Today’s training session and discussion on mental toughness is dedicated to Navy SEAL Senior Chief Petty Officer Theodore Fitzhenry, who was assigned to SEAL Team Five and lost his life on 2004. In my post “In Honor of Army Sgt. First Class David Metzger”, I talked about mental toughness. In that post I stated that there were fours areas of mental toughness I am attempting to address in my training. I do want to state that I am not a psychologist and the thoughts I am sharing are strictly from my prospective. Dr. Nick Hall http://www.brnickhall.com has probably done the most work in studying the mental side of Watertibers http://www.watertribe.com . The four areas of mental toughness that I have targeted are: (1) Fear/Fears management, (2) Pain management, (3) Decision making while fatigue and (4) Resiliency. In this post I am to only address (1) Fear management. In the races that I have done there was not a lot of talk about the fears each person had to overcome. Only in casual conversation and not in a group did a fear slip out. For one person it was sharks, for another it was lightning, for another it was a creepy camp spot, for another it was drowning, and the list goes on. My take on all this is that each and every person has some kind of fear or fears that they have to deal with in doing one of these races. My fear is that I am going to make a bad decisions, get myself into a big time pickle, and I will not be able to get myself out of it. In my first Everglades Challenge (EC) I did it with a guy who goes by the tribe name GitUrDun and I felt no fear whatsoever. It was one big fun adventure. Why did I have this attitude? GitUrDun is a very tough individual, is a great athlete and we have a long history together. He is one of those special people who the more he is hurting, the quieter, the stronger and the tougher he gets. He has done numerous marathons, long distance bikes rides, several Ironman triathlons and was an Army Green Beret who was the top graduate at jump school. So in the 2007 EC I felt that whatever trouble we got into, the two of us together would figure a way out of it. One of those “take it to the bank ” feelings. So imagine my surprise at the finish line of the 2007 EC, where I am already thinking about the two of us doing the 2008 EC and getting a faster time, and GitUrDun turns to me and say ” I will never paddle that again ! “. He was dead serious about it too. He wrote a story about the race and would re-read the story to remind himself of it anytime I ask him about doing the race. He even sold his kayak to put an exclamation mark on his position. So at the start line of the 2011 EC , without GitUrDun at my side, I found myself dealing with a big rush of fear. Will I make the right decisions and if I do get myself in trouble, will I be able to get myself out of trouble ? It was all on me. Well the record book shows that I did finish the 2011 EC. I feel my decision-making was pretty good. I did deal with some hairy situations that I was able to work through by myself. But, as I think with most fears, it is one that I know lurks way back in my brain, ready to pounce on me at my weakest moment. My training approach to manage this is to raise this fear up, feel it as much as possible, and to work on reducing as many fear triggers as possible. By fear triggers I am talking about performing rescue drills until I have them cold, thinking through my plans for different emergencies, going over charts until I can almost draw them from memory, and having good safety gear that I am very familiar with. Now how about the approach of working at raising and feeling the fear. Somewhere in my military career I saw a definition of courage that went something like this. ” Courage is not the absence of fear. Courage is the ability to feel the fear and overcome it.” With that in mind I am taking the approach that the best way to learn to overcome it is to feel it and deal with it. To accomplish this I do a lot of training by myself and I try to train in bad conditions. If it is night-time and the wind is blowing that is a good time to train. If the wind is blowing, it is cold and the seas are confused, that is a good time to train. Find a river that flows for miles through no man’s land and that is a great place to train. Especially if the water level is low and the local knowledge is not that accurate. The other thing that I try to do is to think about how others have overcome their fears while doing these events. I think about one Watertriber who has completed two Everglades Challenges and he is missing both his legs. Talk about courage. I think about him and feel pretty wimpy letting my fear bother me. Shoot I have two good legs to help me get out of a bad situation. Watertribers kind of ask for the opportunity to deal with their fears, but for Navy SEAL Senior Chief Petty Officer Theodore Fitzhenry’s family, that included a daughter Lauren, they didn’t ask for the fears that came when he lost his life. Please consider a donation to the Special Operations Warrior Foundation to help reduce the fears of the future for the families of our Special Operations Warriors. http://www.firstgiving.com/fundraiser/billwhale/ufc2012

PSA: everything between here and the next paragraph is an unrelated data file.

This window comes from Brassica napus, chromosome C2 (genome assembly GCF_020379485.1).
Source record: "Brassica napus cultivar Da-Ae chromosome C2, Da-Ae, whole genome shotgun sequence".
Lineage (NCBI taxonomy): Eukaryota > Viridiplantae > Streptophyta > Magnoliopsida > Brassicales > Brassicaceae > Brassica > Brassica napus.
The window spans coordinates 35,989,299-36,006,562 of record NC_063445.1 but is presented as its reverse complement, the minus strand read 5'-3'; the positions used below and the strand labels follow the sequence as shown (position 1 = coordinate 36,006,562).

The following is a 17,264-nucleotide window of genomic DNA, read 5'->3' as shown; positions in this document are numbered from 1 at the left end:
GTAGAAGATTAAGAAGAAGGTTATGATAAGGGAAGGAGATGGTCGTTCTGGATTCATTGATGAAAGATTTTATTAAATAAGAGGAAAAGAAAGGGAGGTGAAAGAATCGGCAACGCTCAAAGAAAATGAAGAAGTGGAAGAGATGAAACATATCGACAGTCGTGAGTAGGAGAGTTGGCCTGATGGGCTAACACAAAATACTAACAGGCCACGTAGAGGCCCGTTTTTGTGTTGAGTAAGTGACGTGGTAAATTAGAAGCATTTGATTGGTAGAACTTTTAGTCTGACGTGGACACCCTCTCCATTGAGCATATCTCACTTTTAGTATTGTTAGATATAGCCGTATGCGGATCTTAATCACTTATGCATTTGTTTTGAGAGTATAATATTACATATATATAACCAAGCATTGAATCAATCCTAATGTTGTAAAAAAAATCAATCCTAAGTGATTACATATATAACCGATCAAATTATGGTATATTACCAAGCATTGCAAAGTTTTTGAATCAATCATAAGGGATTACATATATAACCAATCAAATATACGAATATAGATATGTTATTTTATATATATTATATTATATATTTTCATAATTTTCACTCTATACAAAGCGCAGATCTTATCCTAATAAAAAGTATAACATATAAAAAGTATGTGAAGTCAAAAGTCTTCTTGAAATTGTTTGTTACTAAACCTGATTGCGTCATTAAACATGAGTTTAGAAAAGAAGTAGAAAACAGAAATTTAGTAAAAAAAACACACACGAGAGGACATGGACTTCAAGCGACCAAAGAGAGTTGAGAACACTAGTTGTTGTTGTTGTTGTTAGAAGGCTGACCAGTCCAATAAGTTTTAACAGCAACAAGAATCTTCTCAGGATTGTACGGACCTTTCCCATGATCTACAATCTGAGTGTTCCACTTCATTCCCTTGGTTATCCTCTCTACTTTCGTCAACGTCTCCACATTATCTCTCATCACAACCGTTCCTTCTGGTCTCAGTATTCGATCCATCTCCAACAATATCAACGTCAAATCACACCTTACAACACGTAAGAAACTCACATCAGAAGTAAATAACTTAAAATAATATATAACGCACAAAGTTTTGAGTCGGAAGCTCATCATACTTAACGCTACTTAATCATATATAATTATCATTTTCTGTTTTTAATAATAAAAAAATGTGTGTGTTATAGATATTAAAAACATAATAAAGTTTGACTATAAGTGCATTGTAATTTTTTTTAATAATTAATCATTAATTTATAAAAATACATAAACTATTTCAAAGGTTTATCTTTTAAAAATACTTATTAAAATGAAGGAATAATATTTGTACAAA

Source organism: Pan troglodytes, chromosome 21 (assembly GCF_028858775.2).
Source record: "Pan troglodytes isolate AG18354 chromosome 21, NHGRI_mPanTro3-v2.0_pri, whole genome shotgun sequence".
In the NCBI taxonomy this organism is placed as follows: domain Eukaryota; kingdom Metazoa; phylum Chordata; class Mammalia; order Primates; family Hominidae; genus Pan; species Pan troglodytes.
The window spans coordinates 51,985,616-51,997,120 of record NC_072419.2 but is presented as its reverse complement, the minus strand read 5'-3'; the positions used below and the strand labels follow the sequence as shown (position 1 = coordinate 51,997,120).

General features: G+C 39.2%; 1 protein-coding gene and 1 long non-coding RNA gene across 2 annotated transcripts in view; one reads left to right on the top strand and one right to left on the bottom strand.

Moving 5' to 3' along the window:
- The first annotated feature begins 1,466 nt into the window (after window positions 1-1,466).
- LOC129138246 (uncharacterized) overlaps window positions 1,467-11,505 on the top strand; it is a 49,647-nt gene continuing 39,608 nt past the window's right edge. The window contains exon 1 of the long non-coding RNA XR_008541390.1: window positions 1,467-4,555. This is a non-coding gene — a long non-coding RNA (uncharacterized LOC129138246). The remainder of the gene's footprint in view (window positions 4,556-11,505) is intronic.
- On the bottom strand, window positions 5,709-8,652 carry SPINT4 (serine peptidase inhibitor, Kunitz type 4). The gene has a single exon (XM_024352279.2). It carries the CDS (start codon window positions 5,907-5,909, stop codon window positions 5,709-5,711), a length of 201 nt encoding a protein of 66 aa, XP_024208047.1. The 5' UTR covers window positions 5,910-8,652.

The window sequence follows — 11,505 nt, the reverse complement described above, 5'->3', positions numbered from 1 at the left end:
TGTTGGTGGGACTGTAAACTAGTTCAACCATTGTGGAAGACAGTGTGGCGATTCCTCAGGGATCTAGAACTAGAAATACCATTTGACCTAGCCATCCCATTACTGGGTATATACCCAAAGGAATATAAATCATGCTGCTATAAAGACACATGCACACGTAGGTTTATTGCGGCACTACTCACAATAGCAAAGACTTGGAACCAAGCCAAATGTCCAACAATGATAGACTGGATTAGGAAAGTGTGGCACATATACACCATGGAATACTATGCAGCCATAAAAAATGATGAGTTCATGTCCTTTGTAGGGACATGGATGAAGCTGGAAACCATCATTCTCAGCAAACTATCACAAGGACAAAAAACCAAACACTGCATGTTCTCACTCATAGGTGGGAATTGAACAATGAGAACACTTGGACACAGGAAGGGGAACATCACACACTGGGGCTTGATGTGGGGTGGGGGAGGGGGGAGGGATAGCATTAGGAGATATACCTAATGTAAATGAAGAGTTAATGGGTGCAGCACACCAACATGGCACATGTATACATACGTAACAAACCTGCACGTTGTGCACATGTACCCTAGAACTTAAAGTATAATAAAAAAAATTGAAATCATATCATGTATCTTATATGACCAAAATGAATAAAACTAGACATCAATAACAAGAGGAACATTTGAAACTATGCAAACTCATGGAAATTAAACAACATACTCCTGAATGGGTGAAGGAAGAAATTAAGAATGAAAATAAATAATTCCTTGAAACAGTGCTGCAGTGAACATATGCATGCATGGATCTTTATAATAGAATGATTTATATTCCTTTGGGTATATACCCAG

Training Session : Ran 3.7 miles – 33 minutes / TRX- Routine 2 – 5 /6 Week Schedule. I will talk more about how I am training for the other three areas of mental toughness in future post.